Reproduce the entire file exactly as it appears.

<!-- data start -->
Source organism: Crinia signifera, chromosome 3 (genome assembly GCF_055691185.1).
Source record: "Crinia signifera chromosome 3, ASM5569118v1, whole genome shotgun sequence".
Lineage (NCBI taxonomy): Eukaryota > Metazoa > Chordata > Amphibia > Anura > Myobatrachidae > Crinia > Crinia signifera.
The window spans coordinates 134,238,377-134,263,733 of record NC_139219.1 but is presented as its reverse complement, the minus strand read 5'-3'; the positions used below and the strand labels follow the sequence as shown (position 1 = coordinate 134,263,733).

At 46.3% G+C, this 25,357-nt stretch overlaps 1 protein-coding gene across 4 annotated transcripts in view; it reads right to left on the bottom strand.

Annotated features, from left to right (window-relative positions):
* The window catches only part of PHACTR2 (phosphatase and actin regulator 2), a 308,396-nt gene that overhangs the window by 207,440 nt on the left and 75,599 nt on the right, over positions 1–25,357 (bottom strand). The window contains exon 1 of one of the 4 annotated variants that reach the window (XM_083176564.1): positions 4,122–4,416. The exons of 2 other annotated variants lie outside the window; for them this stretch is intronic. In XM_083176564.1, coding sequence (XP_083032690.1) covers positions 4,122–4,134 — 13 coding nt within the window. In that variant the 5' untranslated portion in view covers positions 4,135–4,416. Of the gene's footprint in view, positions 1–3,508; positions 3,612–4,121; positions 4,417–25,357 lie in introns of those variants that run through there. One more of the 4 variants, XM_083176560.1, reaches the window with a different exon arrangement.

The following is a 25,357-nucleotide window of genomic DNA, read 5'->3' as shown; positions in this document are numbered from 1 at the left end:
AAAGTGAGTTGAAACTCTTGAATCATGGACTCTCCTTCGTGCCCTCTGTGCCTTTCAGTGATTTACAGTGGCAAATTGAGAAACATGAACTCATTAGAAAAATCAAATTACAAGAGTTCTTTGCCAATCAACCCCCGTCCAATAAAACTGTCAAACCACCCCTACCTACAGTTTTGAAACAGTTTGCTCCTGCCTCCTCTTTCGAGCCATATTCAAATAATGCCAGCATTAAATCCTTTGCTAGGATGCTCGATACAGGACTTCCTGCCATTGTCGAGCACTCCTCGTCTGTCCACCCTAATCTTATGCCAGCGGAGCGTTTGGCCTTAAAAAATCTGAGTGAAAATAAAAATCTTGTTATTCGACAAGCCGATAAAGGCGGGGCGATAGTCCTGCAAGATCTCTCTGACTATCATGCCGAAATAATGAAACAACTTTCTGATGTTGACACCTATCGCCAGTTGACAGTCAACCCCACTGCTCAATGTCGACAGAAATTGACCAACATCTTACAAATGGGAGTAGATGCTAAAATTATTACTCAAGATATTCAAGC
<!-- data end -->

Source organism: Crinia signifera, chromosome 3 (genome assembly GCF_055691185.1).
Source record: "Crinia signifera chromosome 3, ASM5569118v1, whole genome shotgun sequence".
Lineage (NCBI taxonomy): Eukaryota > Metazoa > Chordata > Amphibia > Anura > Myobatrachidae > Crinia > Crinia signifera.
The window spans coordinates 134,238,377-134,263,733 of record NC_139219.1 but is presented as its reverse complement, the minus strand read 5'-3'; the positions used below and the strand labels follow the sequence as shown (position 1 = coordinate 134,263,733).

At 46.3% G+C, this 25,357-nt stretch overlaps 1 protein-coding gene across 4 annotated transcripts in view; it reads right to left on the bottom strand.

Annotated features, from left to right (window-relative positions):
* The window catches only part of PHACTR2 (phosphatase and actin regulator 2), a 308,396-nt gene that overhangs the window by 207,440 nt on the left and 75,599 nt on the right, over positions 1–25,357 (bottom strand). The window contains exon 1 of one of the 4 annotated variants that reach the window (XM_083176564.1): positions 4,122–4,416. The exons of 2 other annotated variants lie outside the window; for them this stretch is intronic. In XM_083176564.1, coding sequence (XP_083032690.1) covers positions 4,122–4,134 — 13 coding nt within the window. In that variant the 5' untranslated portion in view covers positions 4,135–4,416. Of the gene's footprint in view, positions 1–3,508; positions 3,612–4,121; positions 4,417–25,357 lie in introns of those variants that run through there. One more of the 4 variants, XM_083176560.1, reaches the window with a different exon arrangement.

The following is a 25,357-nucleotide window of genomic DNA, read 5'->3' as shown; positions in this document are numbered from 1 at the left end:
AAAGTGAGTTGAAACTCTTGAATCATGGACTCTCCTTCGTGCCCTCTGTGCCTTTCAGTGATTTACAGTGGCAAATTGAGAAACATGAACTCATTAGAAAAATCAAATTACAAGAGTTCTTTGCCAATCAACCCCCGTCCAATAAAACTGTCAAACCACCCCTACCTACAGTTTTGAAACAGTTTGCTCCTGCCTCCTCTTTCGAGCCATATTCAAATAATGCCAGCATTAAATCCTTTGCTAGGATGCTCGATACAGGACTTCCTGCCATTGTCGAGCACTCCTCGTCTGTCCACCCTAATCTTATGCCAGCGGAGCGTTTGGCCTTAAAAAATCTGAGTGAAAATAAAAATCTTGTTATTCGACAAGCCGATAAAGGCGGGGCGATAGTCCTGCAAGATCTCTCTGACTATCATGCCGAAATAATGAAACAACTTTCTGATGTTGACACCTATCGCCAGTTGACAGTCAACCCCACTGCTCAATGTCGACAGAAATTGACCAACATCTTACAAATGGGAGTAGATGCTAAAATTATTACTCAAGATATTCAAGC